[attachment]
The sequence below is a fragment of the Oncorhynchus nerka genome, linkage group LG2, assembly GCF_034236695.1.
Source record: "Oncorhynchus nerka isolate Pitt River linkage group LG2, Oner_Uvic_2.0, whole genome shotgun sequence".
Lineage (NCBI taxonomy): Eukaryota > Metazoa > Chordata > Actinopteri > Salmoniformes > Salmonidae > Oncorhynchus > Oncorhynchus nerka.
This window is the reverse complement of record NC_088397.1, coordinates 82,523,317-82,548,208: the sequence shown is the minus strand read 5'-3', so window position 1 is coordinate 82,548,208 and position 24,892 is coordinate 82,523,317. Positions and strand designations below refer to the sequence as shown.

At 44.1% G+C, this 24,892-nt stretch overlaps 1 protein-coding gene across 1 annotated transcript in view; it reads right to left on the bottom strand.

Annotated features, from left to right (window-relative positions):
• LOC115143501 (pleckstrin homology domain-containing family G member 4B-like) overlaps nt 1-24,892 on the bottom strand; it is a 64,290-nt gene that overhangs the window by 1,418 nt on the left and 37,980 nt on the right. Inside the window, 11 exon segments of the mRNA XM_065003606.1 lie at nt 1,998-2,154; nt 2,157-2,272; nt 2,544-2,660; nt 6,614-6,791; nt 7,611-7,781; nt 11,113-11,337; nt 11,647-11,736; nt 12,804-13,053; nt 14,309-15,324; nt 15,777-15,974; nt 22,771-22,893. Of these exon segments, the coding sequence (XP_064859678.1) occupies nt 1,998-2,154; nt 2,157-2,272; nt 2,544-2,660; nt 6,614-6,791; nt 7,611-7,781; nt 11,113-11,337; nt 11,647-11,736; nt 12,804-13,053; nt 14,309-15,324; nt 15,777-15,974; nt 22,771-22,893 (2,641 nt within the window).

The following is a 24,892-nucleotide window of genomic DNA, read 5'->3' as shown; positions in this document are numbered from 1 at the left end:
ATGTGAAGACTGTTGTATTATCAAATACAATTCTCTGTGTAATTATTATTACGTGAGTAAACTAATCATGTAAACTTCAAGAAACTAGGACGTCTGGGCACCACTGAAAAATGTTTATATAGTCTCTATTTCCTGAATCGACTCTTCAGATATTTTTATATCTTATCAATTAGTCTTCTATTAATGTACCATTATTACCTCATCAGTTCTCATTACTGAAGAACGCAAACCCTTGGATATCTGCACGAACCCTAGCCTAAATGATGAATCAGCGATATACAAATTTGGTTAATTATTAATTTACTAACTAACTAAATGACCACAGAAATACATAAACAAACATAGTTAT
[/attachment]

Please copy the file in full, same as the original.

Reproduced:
The sequence below is a fragment of the Oncorhynchus nerka genome, linkage group LG2, assembly GCF_034236695.1.
Source record: "Oncorhynchus nerka isolate Pitt River linkage group LG2, Oner_Uvic_2.0, whole genome shotgun sequence".
Lineage (NCBI taxonomy): Eukaryota > Metazoa > Chordata > Actinopteri > Salmoniformes > Salmonidae > Oncorhynchus > Oncorhynchus nerka.
This window is the reverse complement of record NC_088397.1, coordinates 82,523,317-82,548,208: the sequence shown is the minus strand read 5'-3', so window position 1 is coordinate 82,548,208 and position 24,892 is coordinate 82,523,317. Positions and strand designations below refer to the sequence as shown.

At 44.1% G+C, this 24,892-nt stretch overlaps 1 protein-coding gene across 1 annotated transcript in view; it reads right to left on the bottom strand.

Annotated features, from left to right (window-relative positions):
• LOC115143501 (pleckstrin homology domain-containing family G member 4B-like) overlaps nt 1-24,892 on the bottom strand; it is a 64,290-nt gene that overhangs the window by 1,418 nt on the left and 37,980 nt on the right. Inside the window, 11 exon segments of the mRNA XM_065003606.1 lie at nt 1,998-2,154; nt 2,157-2,272; nt 2,544-2,660; nt 6,614-6,791; nt 7,611-7,781; nt 11,113-11,337; nt 11,647-11,736; nt 12,804-13,053; nt 14,309-15,324; nt 15,777-15,974; nt 22,771-22,893. Of these exon segments, the coding sequence (XP_064859678.1) occupies nt 1,998-2,154; nt 2,157-2,272; nt 2,544-2,660; nt 6,614-6,791; nt 7,611-7,781; nt 11,113-11,337; nt 11,647-11,736; nt 12,804-13,053; nt 14,309-15,324; nt 15,777-15,974; nt 22,771-22,893 (2,641 nt within the window).

The following is a 24,892-nucleotide window of genomic DNA, read 5'->3' as shown; positions in this document are numbered from 1 at the left end:
ATGTGAAGACTGTTGTATTATCAAATACAATTCTCTGTGTAATTATTATTACGTGAGTAAACTAATCATGTAAACTTCAAGAAACTAGGACGTCTGGGCACCACTGAAAAATGTTTATATAGTCTCTATTTCCTGAATCGACTCTTCAGATATTTTTATATCTTATCAATTAGTCTTCTATTAATGTACCATTATTACCTCATCAGTTCTCATTACTGAAGAACGCAAACCCTTGGATATCTGCACGAACCCTAGCCTAAATGATGAATCAGCGATATACAAATTTGGTTAATTATTAATTTACTAACTAACTAAATGACCACAGAAATACATAAACAAACATAGTTAT